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Case: 4:07-cv-03071-JFB-PRSE Document #: 7 Date Filed: 03/20/2007 Page 2 of 5

(iii) seeks monetary relief against a defendant who is immune from such
relief.

On or about November 19, 2003, the District Court of Nuckolls County, Nebraska,

convicted the plaintiff of pandering. This is not the first time the pandering conviction has

come before this court. I previously dismissed Mr. Hansen's habeas corpus petition in

Case No. 4:05cv3176, Hansen v. Vampola, in which Mr. Hansen sought release on parole

before the expiration of his prison sentence for the pandering offense, so that he could

begin the federal sentence he is presently serving. While Case No. 4:05cv3176 was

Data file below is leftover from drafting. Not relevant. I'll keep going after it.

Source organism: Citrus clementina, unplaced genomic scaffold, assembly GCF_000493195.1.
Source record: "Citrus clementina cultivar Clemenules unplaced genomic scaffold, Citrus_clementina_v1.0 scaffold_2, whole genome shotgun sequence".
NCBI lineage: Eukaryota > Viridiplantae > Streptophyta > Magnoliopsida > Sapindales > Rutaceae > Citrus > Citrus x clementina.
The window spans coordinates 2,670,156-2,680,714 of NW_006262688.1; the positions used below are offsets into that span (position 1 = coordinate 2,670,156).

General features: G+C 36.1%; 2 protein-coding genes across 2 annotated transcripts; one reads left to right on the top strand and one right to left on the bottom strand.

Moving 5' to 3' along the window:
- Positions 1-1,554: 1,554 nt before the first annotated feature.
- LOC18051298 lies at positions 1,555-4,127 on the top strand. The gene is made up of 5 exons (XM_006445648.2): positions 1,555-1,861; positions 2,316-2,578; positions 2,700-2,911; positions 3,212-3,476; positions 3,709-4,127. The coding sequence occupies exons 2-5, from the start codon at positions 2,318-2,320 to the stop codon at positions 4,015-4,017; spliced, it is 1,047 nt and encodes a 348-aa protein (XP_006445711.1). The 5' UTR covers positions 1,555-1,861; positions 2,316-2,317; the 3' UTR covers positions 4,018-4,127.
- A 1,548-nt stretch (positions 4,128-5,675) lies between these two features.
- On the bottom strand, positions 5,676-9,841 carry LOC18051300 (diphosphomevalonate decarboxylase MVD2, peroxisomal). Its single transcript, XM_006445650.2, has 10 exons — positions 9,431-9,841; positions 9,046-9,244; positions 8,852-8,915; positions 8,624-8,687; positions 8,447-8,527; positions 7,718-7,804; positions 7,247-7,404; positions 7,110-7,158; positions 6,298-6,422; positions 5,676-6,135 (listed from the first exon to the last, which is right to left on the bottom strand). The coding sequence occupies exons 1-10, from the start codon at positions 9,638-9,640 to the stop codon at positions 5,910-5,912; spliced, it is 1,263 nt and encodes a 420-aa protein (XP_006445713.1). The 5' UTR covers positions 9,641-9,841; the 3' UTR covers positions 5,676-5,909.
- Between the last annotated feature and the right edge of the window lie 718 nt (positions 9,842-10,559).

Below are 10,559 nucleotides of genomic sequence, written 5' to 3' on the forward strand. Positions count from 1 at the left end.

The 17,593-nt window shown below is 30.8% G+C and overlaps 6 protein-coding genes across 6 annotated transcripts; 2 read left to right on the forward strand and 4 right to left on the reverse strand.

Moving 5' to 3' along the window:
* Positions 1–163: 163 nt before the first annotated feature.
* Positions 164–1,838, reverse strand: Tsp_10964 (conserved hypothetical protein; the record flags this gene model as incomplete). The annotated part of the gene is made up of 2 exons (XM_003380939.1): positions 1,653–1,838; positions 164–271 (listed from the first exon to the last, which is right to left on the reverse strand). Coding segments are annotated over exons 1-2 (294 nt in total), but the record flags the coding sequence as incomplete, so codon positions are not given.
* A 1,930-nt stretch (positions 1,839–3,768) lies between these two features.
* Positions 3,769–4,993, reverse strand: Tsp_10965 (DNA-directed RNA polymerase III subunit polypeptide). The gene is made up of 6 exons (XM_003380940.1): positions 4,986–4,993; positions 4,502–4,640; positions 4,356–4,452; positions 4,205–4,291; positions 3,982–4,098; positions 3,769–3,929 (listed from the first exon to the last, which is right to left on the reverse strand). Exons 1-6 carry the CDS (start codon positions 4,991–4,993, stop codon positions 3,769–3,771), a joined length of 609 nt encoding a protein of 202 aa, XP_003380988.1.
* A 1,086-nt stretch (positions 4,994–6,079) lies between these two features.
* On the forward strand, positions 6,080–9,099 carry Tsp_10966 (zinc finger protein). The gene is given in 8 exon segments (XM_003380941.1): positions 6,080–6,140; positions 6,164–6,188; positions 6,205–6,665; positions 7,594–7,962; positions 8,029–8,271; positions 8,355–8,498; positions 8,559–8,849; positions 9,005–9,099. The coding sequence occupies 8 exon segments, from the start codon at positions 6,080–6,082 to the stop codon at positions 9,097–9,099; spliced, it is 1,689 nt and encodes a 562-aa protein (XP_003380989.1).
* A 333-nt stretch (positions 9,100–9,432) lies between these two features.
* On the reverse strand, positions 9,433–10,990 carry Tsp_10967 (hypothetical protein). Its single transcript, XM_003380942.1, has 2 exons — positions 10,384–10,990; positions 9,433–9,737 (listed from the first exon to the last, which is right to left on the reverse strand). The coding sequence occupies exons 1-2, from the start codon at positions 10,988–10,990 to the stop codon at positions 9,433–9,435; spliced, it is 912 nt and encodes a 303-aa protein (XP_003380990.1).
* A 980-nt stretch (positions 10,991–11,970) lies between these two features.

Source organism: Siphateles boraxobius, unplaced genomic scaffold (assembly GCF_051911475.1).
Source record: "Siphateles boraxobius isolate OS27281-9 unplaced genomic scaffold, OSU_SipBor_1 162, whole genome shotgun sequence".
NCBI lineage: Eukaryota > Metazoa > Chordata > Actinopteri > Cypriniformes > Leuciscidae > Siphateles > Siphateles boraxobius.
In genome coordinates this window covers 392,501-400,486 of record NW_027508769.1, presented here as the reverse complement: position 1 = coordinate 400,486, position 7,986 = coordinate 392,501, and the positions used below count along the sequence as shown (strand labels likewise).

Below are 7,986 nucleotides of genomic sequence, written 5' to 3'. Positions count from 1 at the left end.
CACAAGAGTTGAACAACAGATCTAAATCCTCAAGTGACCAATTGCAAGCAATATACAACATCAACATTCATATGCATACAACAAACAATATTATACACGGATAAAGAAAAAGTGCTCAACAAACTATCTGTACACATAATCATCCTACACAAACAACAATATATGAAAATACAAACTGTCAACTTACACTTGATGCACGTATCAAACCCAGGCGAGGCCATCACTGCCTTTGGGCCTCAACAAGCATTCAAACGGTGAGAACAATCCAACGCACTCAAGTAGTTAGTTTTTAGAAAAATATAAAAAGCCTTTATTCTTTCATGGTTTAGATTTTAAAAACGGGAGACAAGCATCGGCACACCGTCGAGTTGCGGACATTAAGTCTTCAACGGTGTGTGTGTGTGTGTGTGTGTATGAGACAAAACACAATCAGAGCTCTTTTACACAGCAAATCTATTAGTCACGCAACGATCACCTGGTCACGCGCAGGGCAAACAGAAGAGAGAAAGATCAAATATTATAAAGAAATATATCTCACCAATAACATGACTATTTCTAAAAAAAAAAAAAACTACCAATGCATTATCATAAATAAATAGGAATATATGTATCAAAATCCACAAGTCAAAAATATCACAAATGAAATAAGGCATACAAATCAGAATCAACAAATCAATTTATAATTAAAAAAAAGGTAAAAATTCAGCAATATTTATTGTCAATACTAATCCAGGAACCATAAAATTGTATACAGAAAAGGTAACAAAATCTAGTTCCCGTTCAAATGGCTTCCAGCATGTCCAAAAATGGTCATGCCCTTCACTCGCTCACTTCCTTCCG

pending, Mr. Hansen transferred to the custody of the Federal Bureau of Prisons, and his

state parole issues became moot. Then, in Case No. 8:06cv518, Hansen v. Rios, Senior

District Judge Warren K. Urbom dismissed Mr. Hansen's habeas corpus challenge to the

pandering conviction itself, as Mr. Hansen had fully served his state sentence, the

sentence had expired, and Mr. Hansen was no longer in state custody for the challenged

conviction. In Case No. 4:95cr3032, United States v. Hansen, Judge Urbom dismissed Mr.

Hansen's Motion under 28 U.S.C. § 2255 as an impermissible collateral attack upon a prior

state conviction, i.e., the pandering conviction.

Presently, Mr. Hansen seeks damages for the release on parole which he did not

receive before he transferred to federal custody, and for the denial of due process and

equal protection allegedly inflicted upon him by the members of the Nebraska Board of